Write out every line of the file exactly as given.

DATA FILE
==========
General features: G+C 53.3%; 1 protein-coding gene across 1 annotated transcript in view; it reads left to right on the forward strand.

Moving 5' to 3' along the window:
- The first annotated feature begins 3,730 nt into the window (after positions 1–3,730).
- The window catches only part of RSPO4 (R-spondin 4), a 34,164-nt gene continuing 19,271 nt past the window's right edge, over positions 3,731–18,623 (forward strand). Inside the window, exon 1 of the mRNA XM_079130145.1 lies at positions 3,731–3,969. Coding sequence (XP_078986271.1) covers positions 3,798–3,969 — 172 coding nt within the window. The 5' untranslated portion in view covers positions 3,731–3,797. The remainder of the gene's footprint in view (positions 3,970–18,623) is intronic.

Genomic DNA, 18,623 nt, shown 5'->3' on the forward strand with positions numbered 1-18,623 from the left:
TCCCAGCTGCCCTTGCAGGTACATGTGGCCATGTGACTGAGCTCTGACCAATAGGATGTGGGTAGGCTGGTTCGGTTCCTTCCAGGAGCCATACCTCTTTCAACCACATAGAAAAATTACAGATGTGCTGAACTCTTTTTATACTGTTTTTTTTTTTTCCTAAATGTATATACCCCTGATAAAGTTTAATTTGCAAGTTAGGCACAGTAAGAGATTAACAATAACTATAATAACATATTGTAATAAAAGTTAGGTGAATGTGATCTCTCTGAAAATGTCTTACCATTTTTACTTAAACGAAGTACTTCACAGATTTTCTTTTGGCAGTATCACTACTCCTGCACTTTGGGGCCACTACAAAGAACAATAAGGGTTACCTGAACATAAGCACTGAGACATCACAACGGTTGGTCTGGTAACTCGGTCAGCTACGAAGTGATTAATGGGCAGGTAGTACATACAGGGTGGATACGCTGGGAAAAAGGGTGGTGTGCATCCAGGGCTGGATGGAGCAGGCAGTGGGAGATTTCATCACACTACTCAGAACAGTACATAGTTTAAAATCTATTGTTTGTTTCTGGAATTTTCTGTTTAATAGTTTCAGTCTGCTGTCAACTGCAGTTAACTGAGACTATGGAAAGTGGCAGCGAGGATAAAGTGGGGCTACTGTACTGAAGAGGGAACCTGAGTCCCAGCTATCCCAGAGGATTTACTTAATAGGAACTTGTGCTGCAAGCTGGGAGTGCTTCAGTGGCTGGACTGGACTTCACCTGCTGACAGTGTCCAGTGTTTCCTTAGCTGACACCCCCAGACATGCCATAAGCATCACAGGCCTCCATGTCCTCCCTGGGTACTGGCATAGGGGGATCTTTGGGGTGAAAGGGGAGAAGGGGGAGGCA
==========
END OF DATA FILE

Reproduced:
General features: G+C 53.3%; 1 protein-coding gene across 1 annotated transcript in view; it reads left to right on the forward strand.

Moving 5' to 3' along the window:
- The first annotated feature begins 3,730 nt into the window (after positions 1–3,730).
- The window catches only part of RSPO4 (R-spondin 4), a 34,164-nt gene continuing 19,271 nt past the window's right edge, over positions 3,731–18,623 (forward strand). Inside the window, exon 1 of the mRNA XM_079130145.1 lies at positions 3,731–3,969. Coding sequence (XP_078986271.1) covers positions 3,798–3,969 — 172 coding nt within the window. The 5' untranslated portion in view covers positions 3,731–3,797. The remainder of the gene's footprint in view (positions 3,970–18,623) is intronic.

Genomic DNA, 18,623 nt, shown 5'->3' on the forward strand with positions numbered 1-18,623 from the left:
TCCCAGCTGCCCTTGCAGGTACATGTGGCCATGTGACTGAGCTCTGACCAATAGGATGTGGGTAGGCTGGTTCGGTTCCTTCCAGGAGCCATACCTCTTTCAACCACATAGAAAAATTACAGATGTGCTGAACTCTTTTTATACTGTTTTTTTTTTTTCCTAAATGTATATACCCCTGATAAAGTTTAATTTGCAAGTTAGGCACAGTAAGAGATTAACAATAACTATAATAACATATTGTAATAAAAGTTAGGTGAATGTGATCTCTCTGAAAATGTCTTACCATTTTTACTTAAACGAAGTACTTCACAGATTTTCTTTTGGCAGTATCACTACTCCTGCACTTTGGGGCCACTACAAAGAACAATAAGGGTTACCTGAACATAAGCACTGAGACATCACAACGGTTGGTCTGGTAACTCGGTCAGCTACGAAGTGATTAATGGGCAGGTAGTACATACAGGGTGGATACGCTGGGAAAAAGGGTGGTGTGCATCCAGGGCTGGATGGAGCAGGCAGTGGGAGATTTCATCACACTACTCAGAACAGTACATAGTTTAAAATCTATTGTTTGTTTCTGGAATTTTCTGTTTAATAGTTTCAGTCTGCTGTCAACTGCAGTTAACTGAGACTATGGAAAGTGGCAGCGAGGATAAAGTGGGGCTACTGTACTGAAGAGGGAACCTGAGTCCCAGCTATCCCAGAGGATTTACTTAATAGGAACTTGTGCTGCAAGCTGGGAGTGCTTCAGTGGCTGGACTGGACTTCACCTGCTGACAGTGTCCAGTGTTTCCTTAGCTGACACCCCCAGACATGCCATAAGCATCACAGGCCTCCATGTCCTCCCTGGGTACTGGCATAGGGGGATCTTTGGGGTGAAAGGGGAGAAGGGGGAGGCA